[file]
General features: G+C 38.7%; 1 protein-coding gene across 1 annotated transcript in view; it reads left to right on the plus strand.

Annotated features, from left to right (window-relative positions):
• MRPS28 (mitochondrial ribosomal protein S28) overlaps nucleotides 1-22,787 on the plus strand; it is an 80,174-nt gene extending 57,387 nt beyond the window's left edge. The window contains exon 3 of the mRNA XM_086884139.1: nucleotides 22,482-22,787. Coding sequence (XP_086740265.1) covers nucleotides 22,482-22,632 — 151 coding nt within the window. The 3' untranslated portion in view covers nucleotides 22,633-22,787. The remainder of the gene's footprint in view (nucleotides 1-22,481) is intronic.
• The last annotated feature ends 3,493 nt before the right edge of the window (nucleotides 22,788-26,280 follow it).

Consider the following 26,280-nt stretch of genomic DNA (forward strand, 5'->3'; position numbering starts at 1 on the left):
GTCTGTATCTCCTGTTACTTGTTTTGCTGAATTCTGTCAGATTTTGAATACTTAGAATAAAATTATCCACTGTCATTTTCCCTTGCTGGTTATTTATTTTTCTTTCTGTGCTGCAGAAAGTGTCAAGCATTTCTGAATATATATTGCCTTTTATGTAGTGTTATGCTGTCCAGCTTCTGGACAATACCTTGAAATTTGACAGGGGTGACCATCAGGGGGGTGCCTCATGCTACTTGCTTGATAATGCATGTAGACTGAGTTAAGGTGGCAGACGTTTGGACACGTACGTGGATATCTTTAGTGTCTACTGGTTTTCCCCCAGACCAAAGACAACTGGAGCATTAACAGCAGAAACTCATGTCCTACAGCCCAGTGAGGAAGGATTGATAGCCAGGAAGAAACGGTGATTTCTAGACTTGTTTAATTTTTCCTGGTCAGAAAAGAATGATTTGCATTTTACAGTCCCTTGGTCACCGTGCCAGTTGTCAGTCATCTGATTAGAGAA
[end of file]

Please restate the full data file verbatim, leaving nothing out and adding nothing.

General features: G+C 38.7%; 1 protein-coding gene across 1 annotated transcript in view; it reads left to right on the plus strand.

Annotated features, from left to right (window-relative positions):
• MRPS28 (mitochondrial ribosomal protein S28) overlaps nucleotides 1-22,787 on the plus strand; it is an 80,174-nt gene extending 57,387 nt beyond the window's left edge. The window contains exon 3 of the mRNA XM_086884139.1: nucleotides 22,482-22,787. Coding sequence (XP_086740265.1) covers nucleotides 22,482-22,632 — 151 coding nt within the window. The 3' untranslated portion in view covers nucleotides 22,633-22,787. The remainder of the gene's footprint in view (nucleotides 1-22,481) is intronic.
• The last annotated feature ends 3,493 nt before the right edge of the window (nucleotides 22,788-26,280 follow it).

Consider the following 26,280-nt stretch of genomic DNA (forward strand, 5'->3'; position numbering starts at 1 on the left):
GTCTGTATCTCCTGTTACTTGTTTTGCTGAATTCTGTCAGATTTTGAATACTTAGAATAAAATTATCCACTGTCATTTTCCCTTGCTGGTTATTTATTTTTCTTTCTGTGCTGCAGAAAGTGTCAAGCATTTCTGAATATATATTGCCTTTTATGTAGTGTTATGCTGTCCAGCTTCTGGACAATACCTTGAAATTTGACAGGGGTGACCATCAGGGGGGTGCCTCATGCTACTTGCTTGATAATGCATGTAGACTGAGTTAAGGTGGCAGACGTTTGGACACGTACGTGGATATCTTTAGTGTCTACTGGTTTTCCCCCAGACCAAAGACAACTGGAGCATTAACAGCAGAAACTCATGTCCTACAGCCCAGTGAGGAAGGATTGATAGCCAGGAAGAAACGGTGATTTCTAGACTTGTTTAATTTTTCCTGGTCAGAAAAGAATGATTTGCATTTTACAGTCCCTTGGTCACCGTGCCAGTTGTCAGTCATCTGATTAGAGAA